After the conference was over I got to hear McLaren speak again at the Swetman's church Sunday morning. He spoke on 1 Corinthians 13 - about the command to love others. After church I went down to downtown Seattle to sight-see around the Fish Market and to meet up with my friend Josh who just recently moved out to Tacoma, WA from around here. Seattle was everything I expected it to be - that is to say, rainy, artsy, progressive, and fun.

The Monday after the conference I rented a car and drove through that huge rainstorm that just hit the Northwest to Salem, Oregon, to visit my old college friends, Christina Zeeb and Jessica (Zeeb) Steffaly. It had been almost five years since I had seen either of them, but we were all amazed at how much we all still looked the same as we did back then. (When do we start looking old? I mean, I just turned 28 today, but I don't look significantly different than I did in college... I guess that's a good thing.) We chatted for a while, and I got to play with Jess' little girl, Brielle. Then Christina took me over to the church in Salem that she works at and gave me the grand tour (it's a megachurch). Afterwards we went out to lunch with her pastor who was really interested to hear my perspectives on the emerging church. I was really impressed at how genuinely concerned he was to find a place for emerging leaders within the existing church.

So yeah, it was a busy trip, but well worth the time and energy involved. I came away encouraged and inspired, and happy about meeting so many old and new friends.

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posted by Mike Clawson at 11:11 PM | Permalink |


7 Comments:


At 11/17/2006 12:07:00 PM, Anonymous Anonymous

This comment has been removed by a blog administrator.

 

At 11/17/2006 03:19:00 PM, Blogger Mike Clawson

Speaking of obliterating things from my blog... once again you've been deleted. May I remind you that anonymous comments are cowardly and unwelcome.

 

At 11/21/2006 06:53:00 PM, Anonymous Anonymous

Mike, Isn't George Barna a Fundamentalist? What is he doing at the Revolution Conference?
Joseph

 

At 11/21/2006 09:29:00 PM, Blogger Mike Clawson

Joseph,

I wouldn't label George a fundamentalist, though he does skew to the more conservative side of evangelicalism. But his talks at this conference showed that he is personally going through a transformation in his faith. He has become disillusioned with the institutional church and seeks to call Christians to a revolutionary new way of being the church in the world. I didn't agree with everything he said, but overall I thought he had some good points.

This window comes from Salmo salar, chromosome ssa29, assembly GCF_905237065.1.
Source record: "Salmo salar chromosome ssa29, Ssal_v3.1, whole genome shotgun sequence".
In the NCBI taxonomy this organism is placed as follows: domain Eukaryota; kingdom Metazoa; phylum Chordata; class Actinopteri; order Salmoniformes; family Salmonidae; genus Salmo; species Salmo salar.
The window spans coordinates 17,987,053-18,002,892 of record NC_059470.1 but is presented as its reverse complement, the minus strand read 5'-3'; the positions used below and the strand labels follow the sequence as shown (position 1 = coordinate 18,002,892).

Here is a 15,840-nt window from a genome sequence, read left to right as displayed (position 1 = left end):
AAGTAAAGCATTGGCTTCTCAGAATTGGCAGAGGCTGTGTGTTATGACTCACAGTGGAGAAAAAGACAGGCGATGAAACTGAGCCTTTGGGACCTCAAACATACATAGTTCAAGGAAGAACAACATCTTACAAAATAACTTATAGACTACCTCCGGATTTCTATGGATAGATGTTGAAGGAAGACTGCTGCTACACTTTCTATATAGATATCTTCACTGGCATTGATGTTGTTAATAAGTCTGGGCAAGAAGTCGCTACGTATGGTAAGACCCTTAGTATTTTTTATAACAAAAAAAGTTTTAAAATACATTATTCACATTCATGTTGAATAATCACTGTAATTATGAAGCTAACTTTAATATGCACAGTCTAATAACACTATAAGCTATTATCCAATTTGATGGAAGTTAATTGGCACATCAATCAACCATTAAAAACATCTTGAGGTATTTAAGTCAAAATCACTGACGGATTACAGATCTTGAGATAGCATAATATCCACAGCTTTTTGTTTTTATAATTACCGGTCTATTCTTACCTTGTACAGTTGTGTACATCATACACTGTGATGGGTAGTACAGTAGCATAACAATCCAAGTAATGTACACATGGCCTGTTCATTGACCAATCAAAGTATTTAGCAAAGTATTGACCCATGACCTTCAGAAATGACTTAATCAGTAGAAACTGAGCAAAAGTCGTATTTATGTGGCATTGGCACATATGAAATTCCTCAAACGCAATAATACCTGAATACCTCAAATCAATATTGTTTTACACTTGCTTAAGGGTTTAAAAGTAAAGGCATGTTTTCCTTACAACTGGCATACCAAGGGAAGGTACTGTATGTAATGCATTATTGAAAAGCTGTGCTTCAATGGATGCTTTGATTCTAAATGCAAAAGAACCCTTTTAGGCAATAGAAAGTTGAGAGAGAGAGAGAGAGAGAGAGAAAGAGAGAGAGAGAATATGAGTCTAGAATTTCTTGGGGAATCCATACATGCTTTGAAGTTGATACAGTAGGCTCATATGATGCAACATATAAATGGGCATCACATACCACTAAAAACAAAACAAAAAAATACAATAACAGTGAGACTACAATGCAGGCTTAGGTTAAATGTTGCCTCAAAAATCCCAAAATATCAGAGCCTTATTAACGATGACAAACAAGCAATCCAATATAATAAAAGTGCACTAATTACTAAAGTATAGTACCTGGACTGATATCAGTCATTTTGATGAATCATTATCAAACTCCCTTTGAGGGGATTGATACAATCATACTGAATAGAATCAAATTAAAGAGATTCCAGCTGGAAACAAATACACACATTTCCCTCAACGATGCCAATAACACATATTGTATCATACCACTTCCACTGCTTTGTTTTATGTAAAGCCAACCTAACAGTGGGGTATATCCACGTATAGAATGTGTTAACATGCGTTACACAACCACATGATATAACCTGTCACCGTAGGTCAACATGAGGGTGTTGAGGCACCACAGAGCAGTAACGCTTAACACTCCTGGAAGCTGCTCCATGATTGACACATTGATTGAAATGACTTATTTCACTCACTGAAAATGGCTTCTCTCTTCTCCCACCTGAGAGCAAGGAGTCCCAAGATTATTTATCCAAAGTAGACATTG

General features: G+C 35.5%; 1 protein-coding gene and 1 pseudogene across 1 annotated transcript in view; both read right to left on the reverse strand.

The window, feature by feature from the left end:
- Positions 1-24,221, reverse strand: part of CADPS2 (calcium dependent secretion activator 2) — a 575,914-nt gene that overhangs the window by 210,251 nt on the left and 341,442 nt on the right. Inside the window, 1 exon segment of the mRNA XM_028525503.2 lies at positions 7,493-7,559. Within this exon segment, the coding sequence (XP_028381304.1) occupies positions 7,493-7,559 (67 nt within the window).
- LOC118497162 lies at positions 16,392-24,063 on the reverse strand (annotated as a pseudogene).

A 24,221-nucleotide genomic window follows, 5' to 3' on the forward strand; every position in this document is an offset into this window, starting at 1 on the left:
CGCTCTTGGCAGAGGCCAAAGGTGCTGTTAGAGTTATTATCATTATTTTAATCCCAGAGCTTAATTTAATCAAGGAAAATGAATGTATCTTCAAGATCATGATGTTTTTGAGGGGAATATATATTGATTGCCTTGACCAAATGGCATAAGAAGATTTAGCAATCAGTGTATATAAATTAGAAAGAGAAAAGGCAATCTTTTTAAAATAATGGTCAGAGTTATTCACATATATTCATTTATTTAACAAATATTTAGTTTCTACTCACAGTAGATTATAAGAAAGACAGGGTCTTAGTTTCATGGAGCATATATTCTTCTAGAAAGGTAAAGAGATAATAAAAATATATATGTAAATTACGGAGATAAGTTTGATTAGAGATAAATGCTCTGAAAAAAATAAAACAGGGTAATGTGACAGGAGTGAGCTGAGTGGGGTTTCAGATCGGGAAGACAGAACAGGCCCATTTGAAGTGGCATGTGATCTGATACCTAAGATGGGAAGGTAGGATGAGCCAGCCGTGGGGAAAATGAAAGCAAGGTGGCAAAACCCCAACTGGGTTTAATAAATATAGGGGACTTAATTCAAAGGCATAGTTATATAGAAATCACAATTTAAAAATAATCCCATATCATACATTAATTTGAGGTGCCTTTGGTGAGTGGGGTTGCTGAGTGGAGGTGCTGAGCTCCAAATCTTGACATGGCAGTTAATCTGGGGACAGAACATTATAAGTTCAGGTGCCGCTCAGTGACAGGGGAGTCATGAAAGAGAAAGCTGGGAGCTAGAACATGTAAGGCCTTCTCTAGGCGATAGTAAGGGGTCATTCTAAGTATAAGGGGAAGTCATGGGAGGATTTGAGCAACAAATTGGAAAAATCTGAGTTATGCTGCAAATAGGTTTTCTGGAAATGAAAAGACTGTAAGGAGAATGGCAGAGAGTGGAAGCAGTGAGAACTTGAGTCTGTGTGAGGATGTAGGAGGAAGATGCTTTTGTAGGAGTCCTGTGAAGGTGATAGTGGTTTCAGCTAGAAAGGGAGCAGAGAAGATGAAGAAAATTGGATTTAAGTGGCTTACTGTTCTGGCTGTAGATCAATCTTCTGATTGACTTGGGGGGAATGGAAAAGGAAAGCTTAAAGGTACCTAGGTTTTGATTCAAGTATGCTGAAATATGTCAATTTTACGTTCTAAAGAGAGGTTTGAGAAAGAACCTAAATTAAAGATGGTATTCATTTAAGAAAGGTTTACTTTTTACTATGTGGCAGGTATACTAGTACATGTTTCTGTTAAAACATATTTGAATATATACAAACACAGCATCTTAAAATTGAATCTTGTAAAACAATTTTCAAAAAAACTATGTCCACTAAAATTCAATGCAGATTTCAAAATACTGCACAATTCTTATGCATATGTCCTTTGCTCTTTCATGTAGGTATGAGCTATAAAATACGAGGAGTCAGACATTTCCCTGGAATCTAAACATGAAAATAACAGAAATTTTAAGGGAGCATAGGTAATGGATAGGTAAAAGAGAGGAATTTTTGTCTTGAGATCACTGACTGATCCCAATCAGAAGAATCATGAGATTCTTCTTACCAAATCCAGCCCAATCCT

And really, the point of these Off the Map conferences is to bring together diverse and often divergent voices. Jim Henderson (the organizer) doesn't want everyone to just agree. He wants to create dialogue and tension so that we can learn from each other.

BTW Joseph, please tell us a little more about yourself or post a link to your own blog. I'd love to read some of your own thoughts.

Peace,
-Mike

 

At 11/22/2006 12:15:00 AM, Blogger Pam Hogeweide

great round-up of the Rev conf, Mike. Wonderful to hear that it inspired connecting and discussion for a midwest conference. keep us posted!

so hey, i hear rumors that your wife is coming to our neck of the woods for the convergence womens gathering. i'm registered, and i live in portland. if there is anything i can do to help her out, rides, anything, give me a holler.

it was great to meet you mike. i'm sure i'll be seeing you, and hopefully meeting that wife of yours, sometime. where does she hang out in the blogosphere?

 

At 11/22/2006 12:29:00 AM, Blogger Mike Clawson

Hey Pam, thanks for dropping in. It was great meeting you too.

Julie is planning to come to Convergence. She hasn't made any travel arrangements yet, but if she ends up needing a ride from the airport or something I'll have her let you know.

Julie's blog is: Onehandclapping
and she also coordinates the Emerging Women blog.

 

At 11/28/2006 02:56:00 PM, Blogger Pat

Mike, it was great to sped a bit of time with you also. Let's chat soon!